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Visiting Greece

//Visiting Greece
Visiting Greece 2018-04-24T16:13:10+00:00

VISITING GREECE (for Paul’s Missionary Journeys)

Paul visited many places in Greece, so we think it’s important for you to know what to expect when you visit there. He passed through several other areas including Malta and Italy, but a major part of his missionary work was in Greece (and Turkey – please see our Visiting Turkey page).

Weather

Greece is well known for having plenty of sunshine, with warm temperatures and little rainfall.

As with most countries, there is regional climate variation. During the summer, the hot and dry days in Greece benefit from the cooling effect of seasonal winds. The mountain areas will have lower temperatures.

Winters in Greece are mild in the low lying areas of Greece, whilst snow covers the mountains.

For more information on the climate, check the National Observatory of Athens website.

Greece climate chart

Local time

Greenwich Mean Time + 2

Do I need a visa?

UK citizens can stay in Greece for up to 90 days without a visa. You must have 6 months valid passport at the time of your return journey. You must also have at least two blank passport pages. If you have connecting flights overseas as part of your journey to Greece. It may be the case that countries you pass through en route to your destination may require a separate transit visa. Please refer to visa requirements of the specific country.

Is it safe to travel to Greece?

As with any country, it’s wise to check with the Foreign and Commonwealth Office for travel advice.

Gratuities, Customs and Etiquette

This article will give you excellent insight into what’s expected of visitors to Greece!

Currency and shopping

The currency of Greece is the Euro. An idea of the exchange rate can be found here. Some banks will allow you to withdraw cash using your credit card from their ATMs. Banks are open on Mondays to Thursdays from 08:00 to 14:30 and on Fridays from 08:00 to 13:30. They will be closed on Greek Public Holidays. If you want to exchange Euros for other currencies, this can be done at airport exchange offices and in many large cities. Please note that you will be required to show your passport to exchange currencies.

Electricity

In Greece the power sockets are of type C and F. The standard voltage is 230 V and the standard frequency is 50 Hz. You will need an adaptor.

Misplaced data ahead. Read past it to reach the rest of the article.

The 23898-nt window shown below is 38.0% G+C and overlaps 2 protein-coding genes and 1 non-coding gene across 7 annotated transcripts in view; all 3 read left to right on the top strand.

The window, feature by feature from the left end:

Phoning the UK

You can call home by dialling 00 44 followed by your local area code (minus the 0 at the start) and the phone number, e.g. 00 44 1234 567890.

Is the water safe to drink?

Tap water is considered drinkable in Athens and other large towns, however we’d recommend bottled water wherever possible.

Can I bring my medication with me?

Greece can be very strict regarding medications brought into the country. We advise you to seek guidance from your doctor or pharmacist at the earliest opportunity. Please be aware that codeine, and any medication that contains codeine, is banned in Greece.

Do I need any vaccinations?

You should consider vaccinations against Tetanus and Tick-borne Encephalitis. We strongly advise you to speak to your doctor regarding these and any other vaccinations you may personally require. You should do this well in advance of your departure date (we’d suggest at least eight weeks before you travel).

General health advice

If you are travelling from another member state of the European Union we strongly advise you to take your European Health Card (EHIC) with you in the event of requiring medical attention whilst in Greece. Information about EHIC can be found here. Please note that the EHIC isn’t a substitute for medical and travel insurance.

If you are travelling from a country that is not a member state of the European Union, you should take advice from your social security agency well before you are due to travel.

Please bear in mind that the toilet system in Greece is not as sophisticated as in other European countries. You will be asked not to place toilet tissue in the toilet, but to put it in a small bin next to the toilet instead. The bins are emptied by cleaning staff.